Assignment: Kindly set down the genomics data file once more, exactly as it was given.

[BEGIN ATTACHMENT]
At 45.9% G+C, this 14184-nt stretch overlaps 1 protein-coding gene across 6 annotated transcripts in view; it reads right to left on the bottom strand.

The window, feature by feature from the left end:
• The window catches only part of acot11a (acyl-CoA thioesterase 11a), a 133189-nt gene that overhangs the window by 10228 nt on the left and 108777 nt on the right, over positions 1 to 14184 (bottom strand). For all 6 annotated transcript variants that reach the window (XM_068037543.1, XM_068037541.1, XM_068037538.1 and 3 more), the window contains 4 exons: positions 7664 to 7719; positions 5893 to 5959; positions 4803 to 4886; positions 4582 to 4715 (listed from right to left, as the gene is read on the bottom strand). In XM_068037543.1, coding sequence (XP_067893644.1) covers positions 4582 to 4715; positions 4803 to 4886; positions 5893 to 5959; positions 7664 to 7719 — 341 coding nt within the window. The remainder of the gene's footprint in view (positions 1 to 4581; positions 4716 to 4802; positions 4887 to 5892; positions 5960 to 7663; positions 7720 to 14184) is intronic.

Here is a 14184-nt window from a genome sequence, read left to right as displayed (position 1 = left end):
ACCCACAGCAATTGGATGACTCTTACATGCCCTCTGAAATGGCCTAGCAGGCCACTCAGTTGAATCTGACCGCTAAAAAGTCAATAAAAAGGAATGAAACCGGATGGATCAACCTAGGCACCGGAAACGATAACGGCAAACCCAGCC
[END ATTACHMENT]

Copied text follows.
At 45.9% G+C, this 14184-nt stretch overlaps 1 protein-coding gene across 6 annotated transcripts in view; it reads right to left on the bottom strand.

The window, feature by feature from the left end:
• The window catches only part of acot11a (acyl-CoA thioesterase 11a), a 133189-nt gene that overhangs the window by 10228 nt on the left and 108777 nt on the right, over positions 1 to 14184 (bottom strand). For all 6 annotated transcript variants that reach the window (XM_068037543.1, XM_068037541.1, XM_068037538.1 and 3 more), the window contains 4 exons: positions 7664 to 7719; positions 5893 to 5959; positions 4803 to 4886; positions 4582 to 4715 (listed from right to left, as the gene is read on the bottom strand). In XM_068037543.1, coding sequence (XP_067893644.1) covers positions 4582 to 4715; positions 4803 to 4886; positions 5893 to 5959; positions 7664 to 7719 — 341 coding nt within the window. The remainder of the gene's footprint in view (positions 1 to 4581; positions 4716 to 4802; positions 4887 to 5892; positions 5960 to 7663; positions 7720 to 14184) is intronic.

Here is a 14184-nt window from a genome sequence, read left to right as displayed (position 1 = left end):
ACCCACAGCAATTGGATGACTCTTACATGCCCTCTGAAATGGCCTAGCAGGCCACTCAGTTGAATCTGACCGCTAAAAAGTCAATAAAAAGGAATGAAACCGGATGGATCAACCTAGGCACCGGAAACGATAACGGCAAACCCAGCC